Ronald Maddison thought the aim of the tests was to find a cold cure
No scientists will be charged over a series of chemical tests on human volunteers at the Ministry of Defence's laboratories at Porton Down.
Between 1939 and 1989, hundreds of servicemen took part in experiments at the Wiltshire establishment.
The Crown Prosecution Service (CPS) carried out a review after an inquest ruled a County Durham aircraftsman who died in 1953 was unlawfully killed.
But the CPS has decided there is insufficient evidence to prosecute.
Leading Aircraftsman Ronald Maddison's family say he went to Porton Down believing he would be taking part in tests to find a cure for the common cold.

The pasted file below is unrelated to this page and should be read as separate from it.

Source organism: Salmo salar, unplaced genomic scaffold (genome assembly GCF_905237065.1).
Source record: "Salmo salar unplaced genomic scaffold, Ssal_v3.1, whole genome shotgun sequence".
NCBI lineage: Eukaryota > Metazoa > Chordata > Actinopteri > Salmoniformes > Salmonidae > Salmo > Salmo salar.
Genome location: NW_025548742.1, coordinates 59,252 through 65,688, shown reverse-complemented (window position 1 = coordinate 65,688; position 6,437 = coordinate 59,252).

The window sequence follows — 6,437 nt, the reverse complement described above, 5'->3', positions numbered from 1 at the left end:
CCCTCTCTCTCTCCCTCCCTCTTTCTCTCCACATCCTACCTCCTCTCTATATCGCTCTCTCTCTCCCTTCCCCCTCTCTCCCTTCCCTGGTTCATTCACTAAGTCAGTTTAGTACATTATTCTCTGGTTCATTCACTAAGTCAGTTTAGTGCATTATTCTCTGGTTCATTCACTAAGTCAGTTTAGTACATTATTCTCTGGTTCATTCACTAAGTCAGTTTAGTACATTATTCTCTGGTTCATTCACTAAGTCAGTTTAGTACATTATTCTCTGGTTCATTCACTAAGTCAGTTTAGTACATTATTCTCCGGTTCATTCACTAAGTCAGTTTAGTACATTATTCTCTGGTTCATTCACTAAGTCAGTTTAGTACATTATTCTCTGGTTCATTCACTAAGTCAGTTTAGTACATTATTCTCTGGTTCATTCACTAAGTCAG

Instead, Mr Maddison, from Consett, was exposed to the lethal nerve agent sarin, and died within an hour.
The initial inquest into his death was held in secret on the grounds of national security, but after years of campaigning a second inquest was opened in 2004. It decided LAC Maddison had been unlawfully killed.
Last month it was revealed his family had been awarded £100,000 in compensation from the Ministry of Defence
Kate Leonard, Senior Crown Prosecutor, said: "I have decided there is still insufficient evidence available to prosecute any person with a criminal offence over the testing which was carried out.
"In reaching these decisions I considered the evidence from the inquest into Mr Maddison's death to see whether it had any impact."